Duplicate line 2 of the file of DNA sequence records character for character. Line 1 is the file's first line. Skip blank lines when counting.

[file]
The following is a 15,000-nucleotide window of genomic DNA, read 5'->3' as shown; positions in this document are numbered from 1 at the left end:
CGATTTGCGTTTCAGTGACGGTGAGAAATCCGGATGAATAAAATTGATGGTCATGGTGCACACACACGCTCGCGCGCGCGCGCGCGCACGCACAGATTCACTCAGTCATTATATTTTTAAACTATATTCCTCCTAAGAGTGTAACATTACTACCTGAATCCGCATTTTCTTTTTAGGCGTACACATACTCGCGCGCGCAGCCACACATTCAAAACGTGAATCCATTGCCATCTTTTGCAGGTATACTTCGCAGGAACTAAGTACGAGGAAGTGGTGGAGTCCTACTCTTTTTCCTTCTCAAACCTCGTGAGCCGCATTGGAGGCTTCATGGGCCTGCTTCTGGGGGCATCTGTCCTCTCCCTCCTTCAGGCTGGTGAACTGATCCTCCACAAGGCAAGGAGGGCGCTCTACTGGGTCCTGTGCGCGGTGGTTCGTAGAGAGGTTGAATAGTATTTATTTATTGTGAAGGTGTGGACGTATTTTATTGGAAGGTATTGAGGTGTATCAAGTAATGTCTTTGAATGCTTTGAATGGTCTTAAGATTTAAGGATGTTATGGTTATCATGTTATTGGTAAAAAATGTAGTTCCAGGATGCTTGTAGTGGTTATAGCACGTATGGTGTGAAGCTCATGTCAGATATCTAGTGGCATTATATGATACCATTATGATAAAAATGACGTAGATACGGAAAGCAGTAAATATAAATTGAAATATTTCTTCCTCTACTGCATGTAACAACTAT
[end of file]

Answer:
CGATTTGCGTTTCAGTGACGGTGAGAAATCCGGATGAATAAAATTGATGGTCATGGTGCACACACACGCTCGCGCGCGCGCGCGCGCACGCACAGATTCACTCAGTCATTATATTTTTAAACTATATTCCTCCTAAGAGTGTAACATTACTACCTGAATCCGCATTTTCTTTTTAGGCGTACACATACTCGCGCGCGCAGCCACACATTCAAAACGTGAATCCATTGCCATCTTTTGCAGGTATACTTCGCAGGAACTAAGTACGAGGAAGTGGTGGAGTCCTACTCTTTTTCCTTCTCAAACCTCGTGAGCCGCATTGGAGGCTTCATGGGCCTGCTTCTGGGGGCATCTGTCCTCTCCCTCCTTCAGGCTGGTGAACTGATCCTCCACAAGGCAAGGAGGGCGCTCTACTGGGTCCTGTGCGCGGTGGTTCGTAGAGAGGTTGAATAGTATTTATTTATTGTGAAGGTGTGGACGTATTTTATTGGAAGGTATTGAGGTGTATCAAGTAATGTCTTTGAATGCTTTGAATGGTCTTAAGATTTAAGGATGTTATGGTTATCATGTTATTGGTAAAAAATGTAGTTCCAGGATGCTTGTAGTGGTTATAGCACGTATGGTGTGAAGCTCATGTCAGATATCTAGTGGCATTATATGATACCATTATGATAAAAATGACGTAGATACGGAAAGCAGTAAATATAAATTGAAATATTTCTTCCTCTACTGCATGTAACAACTAT